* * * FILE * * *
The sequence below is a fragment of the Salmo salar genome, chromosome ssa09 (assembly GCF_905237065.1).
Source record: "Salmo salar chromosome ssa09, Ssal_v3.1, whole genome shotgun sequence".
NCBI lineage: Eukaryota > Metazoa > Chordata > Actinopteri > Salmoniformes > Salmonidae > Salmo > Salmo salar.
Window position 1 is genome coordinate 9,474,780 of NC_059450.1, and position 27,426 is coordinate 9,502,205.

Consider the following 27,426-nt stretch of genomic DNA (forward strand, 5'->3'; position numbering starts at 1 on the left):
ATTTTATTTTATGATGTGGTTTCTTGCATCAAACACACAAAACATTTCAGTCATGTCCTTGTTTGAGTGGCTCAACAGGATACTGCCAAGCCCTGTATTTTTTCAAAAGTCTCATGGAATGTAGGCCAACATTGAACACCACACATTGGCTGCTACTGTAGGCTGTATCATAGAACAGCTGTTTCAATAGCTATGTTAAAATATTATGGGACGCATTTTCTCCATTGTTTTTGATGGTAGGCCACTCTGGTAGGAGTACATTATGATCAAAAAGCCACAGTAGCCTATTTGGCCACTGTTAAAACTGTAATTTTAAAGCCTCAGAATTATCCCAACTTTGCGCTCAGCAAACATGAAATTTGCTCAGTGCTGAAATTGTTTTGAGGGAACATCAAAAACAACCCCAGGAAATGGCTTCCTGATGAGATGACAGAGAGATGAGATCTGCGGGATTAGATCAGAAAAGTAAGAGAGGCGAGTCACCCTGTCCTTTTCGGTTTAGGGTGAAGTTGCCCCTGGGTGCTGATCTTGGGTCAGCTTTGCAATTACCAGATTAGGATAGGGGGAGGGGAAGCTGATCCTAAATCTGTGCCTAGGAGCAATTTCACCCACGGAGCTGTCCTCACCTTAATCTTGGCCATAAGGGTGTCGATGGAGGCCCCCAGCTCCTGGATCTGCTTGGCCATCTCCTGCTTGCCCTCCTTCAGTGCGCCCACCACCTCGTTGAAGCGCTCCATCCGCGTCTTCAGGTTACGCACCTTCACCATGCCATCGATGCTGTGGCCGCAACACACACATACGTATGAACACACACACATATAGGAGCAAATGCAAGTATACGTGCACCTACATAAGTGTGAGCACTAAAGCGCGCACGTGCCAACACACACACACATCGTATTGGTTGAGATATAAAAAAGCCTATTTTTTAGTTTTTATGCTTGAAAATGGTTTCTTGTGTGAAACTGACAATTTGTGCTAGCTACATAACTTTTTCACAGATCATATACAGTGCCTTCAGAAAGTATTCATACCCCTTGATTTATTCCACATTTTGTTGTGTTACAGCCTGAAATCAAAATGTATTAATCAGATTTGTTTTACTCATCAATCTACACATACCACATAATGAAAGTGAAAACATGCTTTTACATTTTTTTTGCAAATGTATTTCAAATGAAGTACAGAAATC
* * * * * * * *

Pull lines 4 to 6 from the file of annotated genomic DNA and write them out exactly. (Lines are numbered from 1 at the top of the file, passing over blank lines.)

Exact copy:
Window position 1 is genome coordinate 9,474,780 of NC_059450.1, and position 27,426 is coordinate 9,502,205.

Consider the following 27,426-nt stretch of genomic DNA (forward strand, 5'->3'; position numbering starts at 1 on the left):
ATTTTATTTTATGATGTGGTTTCTTGCATCAAACACACAAAACATTTCAGTCATGTCCTTGTTTGAGTGGCTCAACAGGATACTGCCAAGCCCTGTATTTTTTCAAAAGTCTCATGGAATGTAGGCCAACATTGAACACCACACATTGGCTGCTACTGTAGGCTGTATCATAGAACAGCTGTTTCAATAGCTATGTTAAAATATTATGGGACGCATTTTCTCCATTGTTTTTGATGGTAGGCCACTCTGGTAGGAGTACATTATGATCAAAAAGCCACAGTAGCCTATTTGGCCACTGTTAAAACTGTAATTTTAAAGCCTCAGAATTATCCCAACTTTGCGCTCAGCAAACATGAAATTTGCTCAGTGCTGAAATTGTTTTGAGGGAACATCAAAAACAACCCCAGGAAATGGCTTCCTGATGAGATGACAGAGAGATGAGATCTGCGGGATTAGATCAGAAAAGTAAGAGAGGCGAGTCACCCTGTCCTTTTCGGTTTAGGGTGAAGTTGCCCCTGGGTGCTGATCTTGGGTCAGCTTTGCAATTACCAGATTAGGATAGGGGGAGGGGAAGCTGATCCTAAATCTGTGCCTAGGAGCAATTTCACCCACGGAGCTGTCCTCACCTTAATCTTGGCCATAAGGGTGTCGATGGAGGCCCCCAGCTCCTGGATCTGCTTGGCCATCTCCTGCTTGCCCTCCTTCAGTGCGCCCACCACCTCGTTGAAGCGCTCCATCCGCGTCTTCAGGTTACGCACCTTCACCATGCCATCGATGCTGTGGCCGCAACACACACATACGTATGAACACACACACATATAGGAGCAAATGCAAGTATACGTGCACCTACATAAGTGTGAGCACTAAAGCGCGCACGTGCCAACACACACACACATCGTATTGGTTGAGATATAAAAAAGCCTATTTTTTAGTTTTTATGCTTGAAAATGGTTTCTTGTGTGAAACTGACAATTTGTGCTAGCTACATAACTTTTTCACAGATCATATACAGTGCCTTCAGAAAGTATTCATACCCCTTGATTTATTCCACATTTTGTTGTGTTACAGCCTGAAATCAAAATGTATTAATCAGATTTGTTTTACTCATCAATCTACACATACCACATAATGAAAGTGAAAACATGCTTTTACATTTTTTTTGCAAATGTATTTCAAATGAAGTACAGAAATC